The last phrase put an exclamation point on my fears: “Do with me as you please.” What if God thinks my greatest need is a trial by fire, betrayal by friends, or a financial melt-down? What if my wife and I end up homeless, or that my life’s work looks like campfire smoke that vanishes in the evening sky, forgotten by tomorrow?

How is that for New Year optimism?

Overcoming Chronic Sins

My twelve year old self had a violent temper. My fuse was short, and my blasts of anger detonated at insults as unexpectedly as bursts of laughter explode at well-timed jokes. Without the mutually pleasant consequences.

kidmad

I remember once chasing my older brother Andy around the house with a knife. I don’t remember what he had done (probably something HEINOUS), but I do remember him chuckling as he easily evaded my thrusts. His laughter did nothing to calm my storm.

I hated my uncontrollable anger, and I memorized over fifty verses about the angry man:

  • A fool gives full vent to his spirit, but a wise man quietly holds it back.
  • A man without self-control is like a city broken into and left without walls.
  • Whoever is slow to anger is better than the mighty.
  • But I say to you that everyone who is angry with his brother will be liable to judgment.

When I felt an outburst rising, I tried to calm myself by repeating those memorized verses. It even worked a few times, but not for long. I soon boiled over again.

When I was thirteen, a friend offered to pray for anything I wanted. I asked him to pray for my temper. Six months later, he asked how I was doing, and I realized I hadn’t once lost my temper since his prayer. I hadn’t even had to fight it. My explosive temper had been defused.

It was a miracle.

Since then, I’ve asked God to take away other bad habits, and he’s never acted again so instantly. He usually works slower, a little less dramatically, and (it seems) less miraculously.

Spiritual Lobotomy

I recently heard a Christian speaker say, “Thinking is the devil’s territory; I just want to experience God.” He continued, “Hearing God is a totally right-brained activity. We need to turn off our analytical thinking and lean into our intuition.”

He’s wrong, totally wrong, and dangerously wrong. But I think (oops, I feel) that I understand his dismissal of the analytical. He is reacting.

He’s reacting to the modern era’s enthronement of reason. In the modern age (which began with the Enlightenment), rational thinking became the epicenter, the very essence, of humanity. So Descartes—a prominent rationalist—penned his famous declaration, “I think therefore I am.”

http://www.cartoonaday.com/

http://www.cartoonaday.com/

Many people (including the speaker above) react against crowning reason as king. They see too many “intellectual” Christians who spend too many hours studying supralapsarianism vs. infralapsarianism* (who makes these terms up?); such highbrows might hold right doctrine, but they often live harsh, anxious, and miserable lives. Something isn’t working.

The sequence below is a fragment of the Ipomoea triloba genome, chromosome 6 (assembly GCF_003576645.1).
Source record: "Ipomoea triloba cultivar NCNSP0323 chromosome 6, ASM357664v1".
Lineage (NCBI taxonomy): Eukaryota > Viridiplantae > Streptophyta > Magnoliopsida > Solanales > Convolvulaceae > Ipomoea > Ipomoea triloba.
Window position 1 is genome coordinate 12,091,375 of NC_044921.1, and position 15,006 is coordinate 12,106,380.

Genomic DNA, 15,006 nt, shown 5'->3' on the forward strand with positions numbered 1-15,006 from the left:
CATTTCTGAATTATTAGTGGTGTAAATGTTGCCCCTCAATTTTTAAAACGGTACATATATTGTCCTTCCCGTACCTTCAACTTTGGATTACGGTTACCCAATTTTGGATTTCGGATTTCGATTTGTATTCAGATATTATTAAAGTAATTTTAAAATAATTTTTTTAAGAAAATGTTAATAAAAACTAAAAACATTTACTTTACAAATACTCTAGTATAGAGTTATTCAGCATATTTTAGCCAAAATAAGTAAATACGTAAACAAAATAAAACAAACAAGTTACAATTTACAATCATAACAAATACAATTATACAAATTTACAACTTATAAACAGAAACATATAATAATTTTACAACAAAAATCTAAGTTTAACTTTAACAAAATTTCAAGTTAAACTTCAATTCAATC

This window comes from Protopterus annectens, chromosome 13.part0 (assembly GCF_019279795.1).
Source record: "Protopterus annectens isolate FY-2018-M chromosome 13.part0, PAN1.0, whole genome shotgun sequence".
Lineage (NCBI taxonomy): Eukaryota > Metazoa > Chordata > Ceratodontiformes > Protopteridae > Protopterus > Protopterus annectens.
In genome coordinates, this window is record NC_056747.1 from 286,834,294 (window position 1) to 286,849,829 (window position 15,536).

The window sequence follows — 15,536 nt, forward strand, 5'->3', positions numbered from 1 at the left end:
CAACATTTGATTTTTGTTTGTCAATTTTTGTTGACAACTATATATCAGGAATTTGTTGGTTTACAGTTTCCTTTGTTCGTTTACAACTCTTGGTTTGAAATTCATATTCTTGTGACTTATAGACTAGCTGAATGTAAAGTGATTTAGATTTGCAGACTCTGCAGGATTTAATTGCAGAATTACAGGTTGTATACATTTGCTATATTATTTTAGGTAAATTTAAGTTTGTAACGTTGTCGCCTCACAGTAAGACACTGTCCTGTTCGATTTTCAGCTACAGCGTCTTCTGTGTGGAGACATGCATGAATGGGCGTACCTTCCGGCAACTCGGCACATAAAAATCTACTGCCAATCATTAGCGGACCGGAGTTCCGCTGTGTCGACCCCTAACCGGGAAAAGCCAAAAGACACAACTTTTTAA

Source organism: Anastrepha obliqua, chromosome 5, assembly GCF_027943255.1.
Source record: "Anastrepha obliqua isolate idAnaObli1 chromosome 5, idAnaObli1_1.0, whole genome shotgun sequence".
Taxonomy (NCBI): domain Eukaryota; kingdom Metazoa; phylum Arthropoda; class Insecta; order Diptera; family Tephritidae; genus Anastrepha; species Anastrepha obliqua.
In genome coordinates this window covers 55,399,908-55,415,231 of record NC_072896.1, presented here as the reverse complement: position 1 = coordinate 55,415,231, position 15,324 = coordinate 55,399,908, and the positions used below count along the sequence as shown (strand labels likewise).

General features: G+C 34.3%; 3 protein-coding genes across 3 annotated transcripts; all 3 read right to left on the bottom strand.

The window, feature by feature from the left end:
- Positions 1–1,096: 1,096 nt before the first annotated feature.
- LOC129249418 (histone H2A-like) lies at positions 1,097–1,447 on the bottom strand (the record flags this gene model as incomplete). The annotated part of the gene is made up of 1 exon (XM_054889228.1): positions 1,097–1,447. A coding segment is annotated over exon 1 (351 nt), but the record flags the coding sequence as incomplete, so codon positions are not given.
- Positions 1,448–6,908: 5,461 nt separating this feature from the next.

So nowadays we reject reasoning. Instead we feel, intuit, or “just believe” because it “seems right.” We prefer the right-brain, we choose imagination over discernment (unless the discernment is based on a gut feel), and we leave thinking to those brainiac eggheads.

The Enlightenment divorced the heart. Today we chop off the head. Both approaches are stupid. Divorcing the heart doesn’t help us think better, and a lobotomy doesn’t help us feel better.

Guillotining the head is not an improvement over stabbing the heart.

The Hidden Secrets of Belief

Many years ago, I worked for a struggling company. Our architecture was outdated and sales revenue plummeted. Investments in new architecture meant expenses skyrocketed. We were hemorrhaging money with no doctor in sight.

And then our president had a heart attack.

Our parent company asked me if I would consider becoming president. I was flattered by their great offer (and impressed with their great wisdom), but when I prayed I sensed God say, “No.” His word felt clear and strong, and I declined.

Instead, I suggested a new vice presidentDemotion r1 that I had recently hired and who had become a friend. Our parent company agreed, and my friend became our new president.

The next day, my president-friend began to attack me. In the following weeks, he reduced my pay, took away my office, demoted me, and publicly belittled me. *

My friend’s blitzkrieg movements stunned me. I was paralyzed and bewildered. Each new day brought a new disappointment. Every way I turned saw ambush and embarrassment. All of this came from a friend I had helped promote.

And God seemed absent, at least silent. I felt abandoned by God to a betraying friend who appeared intent on my professional destruction. I had voluntarily obeyed God by declining a promotion. As a result, I was demoted, humiliated, discouraged, and scared.

What kind of God would do this to someone who tried to obey him?